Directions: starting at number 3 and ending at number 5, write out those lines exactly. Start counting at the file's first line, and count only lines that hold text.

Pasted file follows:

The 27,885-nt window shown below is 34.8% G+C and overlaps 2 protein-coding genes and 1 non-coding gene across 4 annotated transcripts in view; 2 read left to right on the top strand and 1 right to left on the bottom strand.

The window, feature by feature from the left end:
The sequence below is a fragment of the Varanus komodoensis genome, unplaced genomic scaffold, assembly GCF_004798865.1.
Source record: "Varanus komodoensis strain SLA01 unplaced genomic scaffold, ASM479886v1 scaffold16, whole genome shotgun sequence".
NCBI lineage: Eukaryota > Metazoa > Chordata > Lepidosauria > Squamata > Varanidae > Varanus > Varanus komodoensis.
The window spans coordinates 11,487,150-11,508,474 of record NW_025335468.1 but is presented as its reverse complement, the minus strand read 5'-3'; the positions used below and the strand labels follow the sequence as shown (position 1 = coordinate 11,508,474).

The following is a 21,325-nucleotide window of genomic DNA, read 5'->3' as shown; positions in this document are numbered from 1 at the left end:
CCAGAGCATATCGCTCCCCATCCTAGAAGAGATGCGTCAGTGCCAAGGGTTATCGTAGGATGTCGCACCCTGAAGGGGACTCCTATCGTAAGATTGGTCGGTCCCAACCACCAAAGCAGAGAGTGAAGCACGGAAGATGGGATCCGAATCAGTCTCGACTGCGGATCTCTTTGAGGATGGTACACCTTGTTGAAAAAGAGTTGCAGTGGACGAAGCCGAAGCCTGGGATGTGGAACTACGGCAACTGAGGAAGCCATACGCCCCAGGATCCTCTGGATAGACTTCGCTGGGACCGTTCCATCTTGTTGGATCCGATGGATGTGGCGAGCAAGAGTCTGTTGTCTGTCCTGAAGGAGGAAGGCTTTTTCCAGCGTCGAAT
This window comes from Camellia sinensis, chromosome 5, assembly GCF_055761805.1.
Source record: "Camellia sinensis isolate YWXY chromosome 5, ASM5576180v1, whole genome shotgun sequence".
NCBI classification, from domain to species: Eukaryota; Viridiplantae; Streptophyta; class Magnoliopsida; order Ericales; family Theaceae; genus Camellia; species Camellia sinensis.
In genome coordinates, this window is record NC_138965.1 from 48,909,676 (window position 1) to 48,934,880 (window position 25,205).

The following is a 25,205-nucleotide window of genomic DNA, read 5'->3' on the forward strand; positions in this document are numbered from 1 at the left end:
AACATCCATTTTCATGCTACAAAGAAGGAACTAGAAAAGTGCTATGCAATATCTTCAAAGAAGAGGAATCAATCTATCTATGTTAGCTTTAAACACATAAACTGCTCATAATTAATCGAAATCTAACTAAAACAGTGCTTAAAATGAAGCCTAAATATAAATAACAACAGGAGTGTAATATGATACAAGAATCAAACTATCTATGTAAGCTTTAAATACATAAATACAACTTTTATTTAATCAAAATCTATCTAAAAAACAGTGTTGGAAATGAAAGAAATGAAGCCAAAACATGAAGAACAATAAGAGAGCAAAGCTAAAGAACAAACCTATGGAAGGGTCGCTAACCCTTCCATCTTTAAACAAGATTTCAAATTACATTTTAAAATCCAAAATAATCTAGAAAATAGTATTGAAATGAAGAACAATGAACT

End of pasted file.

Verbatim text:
The sequence below is a fragment of the Varanus komodoensis genome, unplaced genomic scaffold, assembly GCF_004798865.1.
Source record: "Varanus komodoensis strain SLA01 unplaced genomic scaffold, ASM479886v1 scaffold16, whole genome shotgun sequence".
NCBI lineage: Eukaryota > Metazoa > Chordata > Lepidosauria > Squamata > Varanidae > Varanus > Varanus komodoensis.